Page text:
Table of Contents
Journal of Applied Chemistry
Volume 2014, Article ID 457254, 7 pages
http://dx.doi.org/10.1155/2014/457254
Research Article

Visual Detection and Determination of Melamine Using Synthetic Dyes

Department of Studies and Research in Chemistry and Prof. C. N. R. Rao Centre for Advanced Materials, Tumkur University, Tumkur 572 103, India

Received 7 August 2014; Accepted 7 September 2014; Published 25 September 2014

Academic Editor: Hongxing Dai

Copyright © 2014 Ramesh Thimmasandra Narayan and Kirana Devarahosahally Veeranna. This is an open access article distributed under the Creative Commons Attribution License, which permits unrestricted use, distribution, and reproduction in any medium, provided the original work is properly cited.

Abstract

We have used spectroscopic technique for the detection of melamine. The effect of melamine on the colour as well as the pH of bromophenol, methyl red and alizarin red dye solutions was examined at different mole ratios. It is found that we observe color transition and the absorption maxima for bromophenol were at 598 nm, while for methyl red, and alizarin red-S dye they are at 520 nm and 423 nm, respectively. We observe an increase in the absorption intensities at 598 nm with increase in the concentration of melamine in bromophenol blue dye. The absorption intensities at 520 nm decreases and new peak at 420 nm emerges in methyl red dye-melamine mixture. While the absorption intensities at 420 nm decreases and 520 nm peak emerges in alizarin red S dye-melamine at higher mole ratios. The results indicate that we can choose the appropriate dye of suitable range to detect the concentration of melamine from 3 to 206 mg dm−3. The results demonstrate possible use of the simple method for the qualitative and quantitative detection of melamine in adulterated food samples.

1. Introduction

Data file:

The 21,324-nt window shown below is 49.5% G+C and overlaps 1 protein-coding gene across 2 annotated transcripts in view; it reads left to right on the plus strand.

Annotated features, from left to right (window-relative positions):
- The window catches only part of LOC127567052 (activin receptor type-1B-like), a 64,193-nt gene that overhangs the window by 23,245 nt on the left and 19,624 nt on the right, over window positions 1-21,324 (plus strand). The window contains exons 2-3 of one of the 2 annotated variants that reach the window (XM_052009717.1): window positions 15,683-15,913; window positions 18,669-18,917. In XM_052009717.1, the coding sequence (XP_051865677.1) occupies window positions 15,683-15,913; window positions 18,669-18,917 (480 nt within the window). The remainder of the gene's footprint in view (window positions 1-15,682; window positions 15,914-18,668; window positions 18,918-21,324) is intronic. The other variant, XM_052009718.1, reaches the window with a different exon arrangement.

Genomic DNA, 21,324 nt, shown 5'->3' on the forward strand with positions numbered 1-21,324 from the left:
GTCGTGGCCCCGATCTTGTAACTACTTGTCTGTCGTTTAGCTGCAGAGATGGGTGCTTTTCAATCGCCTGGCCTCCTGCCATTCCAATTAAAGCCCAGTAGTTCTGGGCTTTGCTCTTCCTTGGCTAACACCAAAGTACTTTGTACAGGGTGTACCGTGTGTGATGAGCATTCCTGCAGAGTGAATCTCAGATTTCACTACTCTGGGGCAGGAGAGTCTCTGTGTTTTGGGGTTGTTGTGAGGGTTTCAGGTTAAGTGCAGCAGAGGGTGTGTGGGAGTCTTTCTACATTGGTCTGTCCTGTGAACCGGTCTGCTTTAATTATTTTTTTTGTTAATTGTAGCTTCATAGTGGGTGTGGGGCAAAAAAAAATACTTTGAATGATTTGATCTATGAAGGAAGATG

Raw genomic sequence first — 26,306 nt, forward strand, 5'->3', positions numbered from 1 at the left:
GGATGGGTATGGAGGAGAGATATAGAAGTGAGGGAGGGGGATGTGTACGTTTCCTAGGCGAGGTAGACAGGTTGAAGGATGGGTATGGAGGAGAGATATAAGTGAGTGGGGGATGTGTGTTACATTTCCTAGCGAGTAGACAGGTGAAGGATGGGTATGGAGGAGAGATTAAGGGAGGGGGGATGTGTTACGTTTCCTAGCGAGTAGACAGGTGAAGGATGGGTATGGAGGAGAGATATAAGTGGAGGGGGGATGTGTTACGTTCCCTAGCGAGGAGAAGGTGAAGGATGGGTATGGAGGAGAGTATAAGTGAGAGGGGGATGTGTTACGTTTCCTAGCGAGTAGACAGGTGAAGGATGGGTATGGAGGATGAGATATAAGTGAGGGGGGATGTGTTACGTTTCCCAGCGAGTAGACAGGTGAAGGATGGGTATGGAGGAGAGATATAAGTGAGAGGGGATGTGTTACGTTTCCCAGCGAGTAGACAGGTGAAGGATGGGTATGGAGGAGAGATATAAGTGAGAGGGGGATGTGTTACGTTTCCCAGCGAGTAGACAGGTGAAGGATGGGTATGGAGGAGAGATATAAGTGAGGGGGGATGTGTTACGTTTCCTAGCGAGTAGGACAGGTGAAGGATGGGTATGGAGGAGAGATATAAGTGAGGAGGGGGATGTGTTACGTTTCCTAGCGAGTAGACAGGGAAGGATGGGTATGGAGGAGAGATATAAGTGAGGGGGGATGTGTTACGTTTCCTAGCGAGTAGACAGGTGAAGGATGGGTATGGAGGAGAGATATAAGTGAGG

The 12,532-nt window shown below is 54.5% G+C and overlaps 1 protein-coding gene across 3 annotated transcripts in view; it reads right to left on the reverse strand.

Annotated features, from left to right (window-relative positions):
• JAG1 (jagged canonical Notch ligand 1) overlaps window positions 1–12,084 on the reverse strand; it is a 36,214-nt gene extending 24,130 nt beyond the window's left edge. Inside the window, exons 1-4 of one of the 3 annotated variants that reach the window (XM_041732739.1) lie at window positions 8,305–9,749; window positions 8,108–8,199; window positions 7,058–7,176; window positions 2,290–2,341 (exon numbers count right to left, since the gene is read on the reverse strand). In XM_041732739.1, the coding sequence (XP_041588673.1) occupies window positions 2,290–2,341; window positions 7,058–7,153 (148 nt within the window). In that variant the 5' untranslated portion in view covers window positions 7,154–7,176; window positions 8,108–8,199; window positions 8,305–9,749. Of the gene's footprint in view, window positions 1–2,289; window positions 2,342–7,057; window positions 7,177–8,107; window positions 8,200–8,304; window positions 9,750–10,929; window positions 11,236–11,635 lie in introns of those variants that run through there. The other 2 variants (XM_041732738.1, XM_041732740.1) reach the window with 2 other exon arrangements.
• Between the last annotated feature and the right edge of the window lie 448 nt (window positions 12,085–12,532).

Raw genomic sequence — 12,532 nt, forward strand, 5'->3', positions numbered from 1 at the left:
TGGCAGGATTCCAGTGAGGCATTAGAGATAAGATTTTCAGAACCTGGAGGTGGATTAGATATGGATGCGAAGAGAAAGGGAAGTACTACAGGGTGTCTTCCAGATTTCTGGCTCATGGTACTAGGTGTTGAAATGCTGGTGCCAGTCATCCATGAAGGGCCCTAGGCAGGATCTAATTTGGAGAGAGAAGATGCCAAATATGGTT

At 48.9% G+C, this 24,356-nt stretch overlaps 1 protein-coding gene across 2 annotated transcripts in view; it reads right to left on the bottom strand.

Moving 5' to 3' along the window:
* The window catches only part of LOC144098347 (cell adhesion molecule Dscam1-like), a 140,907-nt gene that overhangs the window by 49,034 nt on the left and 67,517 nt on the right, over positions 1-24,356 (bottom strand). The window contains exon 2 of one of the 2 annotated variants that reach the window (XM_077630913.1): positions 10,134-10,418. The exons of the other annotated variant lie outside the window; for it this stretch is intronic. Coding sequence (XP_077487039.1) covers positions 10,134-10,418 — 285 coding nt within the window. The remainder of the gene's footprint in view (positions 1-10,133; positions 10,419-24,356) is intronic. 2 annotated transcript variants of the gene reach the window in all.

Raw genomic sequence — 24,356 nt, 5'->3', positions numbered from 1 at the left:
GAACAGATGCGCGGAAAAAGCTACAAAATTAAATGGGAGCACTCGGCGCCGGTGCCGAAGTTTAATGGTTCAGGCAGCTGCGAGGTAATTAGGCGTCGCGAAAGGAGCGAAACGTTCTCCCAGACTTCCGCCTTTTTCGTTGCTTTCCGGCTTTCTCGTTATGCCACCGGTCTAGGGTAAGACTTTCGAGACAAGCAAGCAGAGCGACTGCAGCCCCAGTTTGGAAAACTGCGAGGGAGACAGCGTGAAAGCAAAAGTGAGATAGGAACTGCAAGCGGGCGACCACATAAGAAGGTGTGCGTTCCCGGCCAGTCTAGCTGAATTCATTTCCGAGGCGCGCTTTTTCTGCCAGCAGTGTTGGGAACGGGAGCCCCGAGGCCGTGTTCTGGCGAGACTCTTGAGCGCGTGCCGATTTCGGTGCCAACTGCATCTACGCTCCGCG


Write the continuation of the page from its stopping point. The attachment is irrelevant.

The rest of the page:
Melamine is a weak organic base with the chemical formula C3N6H6 which contains 67% of nitrogen mass. Melamine in combination with formaldehyde produces melamine resin and has been widely used as fire retardant for the release of nitrogen when burned [1, 2]. Melamine foam has also been employed as a colourant, superplasticizer, polymeric cleansing product, insulator and so forth [3]. In early 1950 and 1960s, melamine was used as nonprotein food source for ruminants and also as source of nitrogen for food crops [4]. Development of dairy industries in last few decades has resulted in the promotion of adulterating the food products across the world with an ulterior motive to gain higher profits [5]. Several thousand people die every year due to the consumption of adulterated food. One of the classic examples is the sudden death of infants and pets across the world in 2007 and 2008 due to the adulteration of infant milk powder and pet food with melamine [6]. One of the most widely used methods to detect the protein content in the samples is by using Kjeldahl and Dumas test. In this test, nitrogen content will be estimated to obtain information about the protein content [7]. Melamine contains higher percentage of nitrogen content and this promoted the food industries to adulterate the food products with melamine illegally to enhance the apparent nitrogen content in the milk powder during the estimation of protein levels [8]. Alternative techniques used for the detection of melamine are HPLC, GC, MS, IR, Raman, Zone electrophoresis, electrospray ionization, and so forth. The above techniques can detect the melamine concentration up to parts per million (ppm) range [915]. Major limitation is the cost of the equipment; it demands highly skilled labor and is economically and practically not feasible for routine analyses [16]. Also detection of parts per billion (ppb) or even parts per trillion (ppt) levels of melamine by advanced analytical techniques can also generate false-positive results. To overcome the above limitations, development of analytical methodologies enables in situ detection and estimation of organic contaminants involving simple sample preparation and measurement procedure. Colorimetric methods have been reported to use gold- and silver-based nanoparticles as probes, crown ether-assembled gold nanoparticles, citrate-capped gold nanoparticles, and so forth [13, 1721]. These visual methods are simpler, do not require expensive instrumentation, and have practical application for the detection of melamine but gold- and silver-based reagents are expensive. By using appropriate pH indicator and adjusting the pH of the medium, a simple and effective spectrophotometric method has been developed. The safety limit for infant milk products in US, China, and Europe has been set at 2.5 mg/kg. If the melamine intake exceeds the safety limit then it will severely damage kidneys. Hence in this work, we report on the use of dye solution such as bromophenol, methyl red, and alizarin red-S as pH indicator for the detection of melamine in the range of 3–206 mg dm−3. The increase in the melamine causes shift in the pH of the test system thus leading to color change. The change in colour of melamine-dye (bromophenol, methyl red, and alizarin red-S) solution is proportional to the amount of melamine present in the solution and hence a simple and economical method for the qualitative and quantitative determination of melamine has been reported.